Turkish Parliament Passes Controversial Voting Law, Brawl Ensues


A fistfight erupted on the floor of the Turkish parliament on Tuesday following the passage of a controversial election law, which critics denounced as a means for the ruling party to rig elections and make effective political opposition all but impossible.

Reuters summarizes the legislation:

The passage of the law grants Turkey’s High Electoral Board the authority to merge electoral districts and move ballot boxes to other districts.

Ballots that aren’t stamped by the local electoral board will still be admissible—formally approving a practice that caused a widespread outcry from government critics and concern from election monitors at a referendum last year.

Security force members will be allowed into polling stations when invited by a voter, a measure the government says is designed to prevent intimidation by the outlawed Kurdistan Workers Party (PKK) in the mainly Kurdish southeast.

The opposition, on the other hand, says the new measures will make vote counting less transparent and invite ballot-box stuffing. They also fear the government will start moving ballot boxes around to dilute the strength of opposition parties, a variation of complaints about congressional redistricting in the United States.

Finally, the new legislation would allow President Recep Tayyip Erdogan’s AKP (Justice and Development) party and its allies, such as the even more ardently nationalist MHP (Nationalist Movement Party), to create invulnerable electoral alliances and freeze opposition politicians out of power permanently.

Until now, Turkish law required minority parties to win a certain percentage of the national vote before they could hold seats in parliament. The new rules make it possible for Erdogan’s massive AKP to bring smaller allied parties like the MHP into parliament. The change is so significant that Daily Sabah simply refers to the bill as the “election alliance bill.”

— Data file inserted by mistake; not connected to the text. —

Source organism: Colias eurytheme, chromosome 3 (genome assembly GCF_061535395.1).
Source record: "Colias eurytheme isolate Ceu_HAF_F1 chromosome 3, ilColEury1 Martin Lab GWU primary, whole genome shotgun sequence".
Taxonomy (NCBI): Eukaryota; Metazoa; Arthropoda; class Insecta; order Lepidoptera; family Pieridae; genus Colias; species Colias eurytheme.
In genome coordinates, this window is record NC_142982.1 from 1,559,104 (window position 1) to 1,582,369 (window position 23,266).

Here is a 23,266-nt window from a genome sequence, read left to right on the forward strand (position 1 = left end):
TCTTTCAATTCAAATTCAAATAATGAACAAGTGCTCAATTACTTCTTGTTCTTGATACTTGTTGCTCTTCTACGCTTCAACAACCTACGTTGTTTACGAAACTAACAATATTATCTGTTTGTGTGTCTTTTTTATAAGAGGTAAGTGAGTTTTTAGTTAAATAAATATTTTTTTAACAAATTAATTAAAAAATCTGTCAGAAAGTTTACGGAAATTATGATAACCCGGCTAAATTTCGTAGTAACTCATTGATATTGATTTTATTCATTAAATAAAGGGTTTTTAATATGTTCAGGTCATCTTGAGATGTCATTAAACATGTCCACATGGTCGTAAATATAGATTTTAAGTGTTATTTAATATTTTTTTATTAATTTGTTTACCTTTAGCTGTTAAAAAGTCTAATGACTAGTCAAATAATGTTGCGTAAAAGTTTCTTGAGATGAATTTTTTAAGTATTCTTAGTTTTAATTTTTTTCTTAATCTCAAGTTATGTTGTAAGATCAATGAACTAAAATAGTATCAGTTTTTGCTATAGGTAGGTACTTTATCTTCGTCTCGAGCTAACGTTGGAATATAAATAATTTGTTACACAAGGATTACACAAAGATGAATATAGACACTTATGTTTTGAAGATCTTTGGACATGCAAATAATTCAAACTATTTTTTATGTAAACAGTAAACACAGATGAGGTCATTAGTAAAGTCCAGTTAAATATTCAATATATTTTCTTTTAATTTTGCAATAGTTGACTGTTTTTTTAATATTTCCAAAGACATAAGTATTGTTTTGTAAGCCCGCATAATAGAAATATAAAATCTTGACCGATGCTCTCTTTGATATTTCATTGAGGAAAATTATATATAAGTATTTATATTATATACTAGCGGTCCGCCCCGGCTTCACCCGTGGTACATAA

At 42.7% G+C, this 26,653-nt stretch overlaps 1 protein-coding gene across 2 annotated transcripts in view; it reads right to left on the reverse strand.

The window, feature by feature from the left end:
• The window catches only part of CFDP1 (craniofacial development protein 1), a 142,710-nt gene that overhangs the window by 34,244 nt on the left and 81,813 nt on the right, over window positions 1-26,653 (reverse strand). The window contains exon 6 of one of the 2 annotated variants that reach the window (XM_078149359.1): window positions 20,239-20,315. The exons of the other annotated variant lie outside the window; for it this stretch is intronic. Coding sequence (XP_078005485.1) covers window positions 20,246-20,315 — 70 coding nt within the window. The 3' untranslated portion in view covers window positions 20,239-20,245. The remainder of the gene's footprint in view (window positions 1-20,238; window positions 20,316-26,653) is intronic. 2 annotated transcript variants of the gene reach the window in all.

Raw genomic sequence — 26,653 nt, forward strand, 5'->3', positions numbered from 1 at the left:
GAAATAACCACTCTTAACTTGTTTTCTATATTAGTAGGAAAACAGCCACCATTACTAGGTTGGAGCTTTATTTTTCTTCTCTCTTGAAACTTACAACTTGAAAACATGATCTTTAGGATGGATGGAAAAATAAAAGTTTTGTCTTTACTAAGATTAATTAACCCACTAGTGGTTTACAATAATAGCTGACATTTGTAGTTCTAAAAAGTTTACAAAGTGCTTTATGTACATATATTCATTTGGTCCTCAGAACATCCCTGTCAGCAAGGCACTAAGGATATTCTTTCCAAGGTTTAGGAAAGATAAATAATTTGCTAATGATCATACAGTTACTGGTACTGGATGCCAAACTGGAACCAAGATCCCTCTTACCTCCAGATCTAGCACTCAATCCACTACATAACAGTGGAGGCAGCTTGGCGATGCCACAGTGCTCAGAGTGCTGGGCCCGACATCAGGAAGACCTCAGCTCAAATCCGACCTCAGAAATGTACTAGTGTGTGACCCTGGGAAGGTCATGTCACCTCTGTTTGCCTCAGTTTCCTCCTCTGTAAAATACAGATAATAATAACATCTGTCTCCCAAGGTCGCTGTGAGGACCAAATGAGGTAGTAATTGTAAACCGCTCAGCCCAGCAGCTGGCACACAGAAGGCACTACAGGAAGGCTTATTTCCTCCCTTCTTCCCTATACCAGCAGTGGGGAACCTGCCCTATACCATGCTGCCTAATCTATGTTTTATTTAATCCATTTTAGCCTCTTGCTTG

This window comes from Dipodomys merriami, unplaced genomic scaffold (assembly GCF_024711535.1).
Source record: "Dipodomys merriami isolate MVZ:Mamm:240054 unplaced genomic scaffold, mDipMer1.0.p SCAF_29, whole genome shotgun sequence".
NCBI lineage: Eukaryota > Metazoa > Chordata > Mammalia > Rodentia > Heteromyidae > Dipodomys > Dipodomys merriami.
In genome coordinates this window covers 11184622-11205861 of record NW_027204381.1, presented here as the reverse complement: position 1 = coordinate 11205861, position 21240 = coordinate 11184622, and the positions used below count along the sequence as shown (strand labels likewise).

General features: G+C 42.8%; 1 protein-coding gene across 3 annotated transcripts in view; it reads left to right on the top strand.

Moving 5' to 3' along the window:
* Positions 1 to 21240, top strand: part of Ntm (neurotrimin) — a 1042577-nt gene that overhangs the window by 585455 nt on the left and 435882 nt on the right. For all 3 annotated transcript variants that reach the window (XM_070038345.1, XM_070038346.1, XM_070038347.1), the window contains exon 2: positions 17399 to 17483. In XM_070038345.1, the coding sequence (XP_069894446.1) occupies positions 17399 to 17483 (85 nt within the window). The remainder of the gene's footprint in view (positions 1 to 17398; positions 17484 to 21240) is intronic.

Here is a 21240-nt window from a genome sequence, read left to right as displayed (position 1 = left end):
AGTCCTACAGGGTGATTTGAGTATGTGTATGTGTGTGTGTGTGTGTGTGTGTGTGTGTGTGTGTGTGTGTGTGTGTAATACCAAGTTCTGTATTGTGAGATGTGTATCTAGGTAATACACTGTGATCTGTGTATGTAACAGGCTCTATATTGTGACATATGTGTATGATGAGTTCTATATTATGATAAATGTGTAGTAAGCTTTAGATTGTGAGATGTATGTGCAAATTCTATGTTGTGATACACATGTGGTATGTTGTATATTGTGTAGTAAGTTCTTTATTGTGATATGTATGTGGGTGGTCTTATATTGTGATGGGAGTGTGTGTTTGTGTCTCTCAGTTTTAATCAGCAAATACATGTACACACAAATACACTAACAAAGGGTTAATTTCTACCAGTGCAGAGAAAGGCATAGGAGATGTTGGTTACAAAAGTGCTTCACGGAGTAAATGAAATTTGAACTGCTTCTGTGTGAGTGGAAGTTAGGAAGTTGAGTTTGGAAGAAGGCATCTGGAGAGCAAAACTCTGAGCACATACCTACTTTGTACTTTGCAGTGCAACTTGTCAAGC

These changes arrive just in time for next year’s presidential and parliamentary elections—the first presidential election since Erdogan survived a coup attempt and dramatically increased the powers of the Turkish presidency.

“The next presidential election will mark Turkey’s transition from a parliamentary system to one in which political power is concentrated in the presidency with almost no checks and balances,” said Wolfango Piccoli of Teneo Intelligence, in an analysis quoted by Bloomberg Politics.

“This is made to legitimize corruption,” opposition HDP (Peoples’ Democratic) party representative Meral Danis Bestas said of the new electoral law. Bestas was specifically referring to counting unstamped ballot papers, a practice critics say was employed to rig the 2017 referendum on expanding Erdogan’s powers. Turkish politicians note that parliamentary elections are often close, with many candidates splitting the vote, so it would not take much effort for the ruling party to manufacture the ballots it needs to win squeaker elections.

Debate over the bill ran for 20 hours, during which some heated words were exchanged and a fistfight broke out. The melee spilled out of the legislative chamber and into the parliament lobby:

“The battle in parliament is over but we will fight for election security by every means. We will go to the constitutional court regarding the unconstitutional nature of this regulation,” vowed deputy Ozgur Ozel of the main opposition CHP (Republican People’s) party after the vote was tallied.

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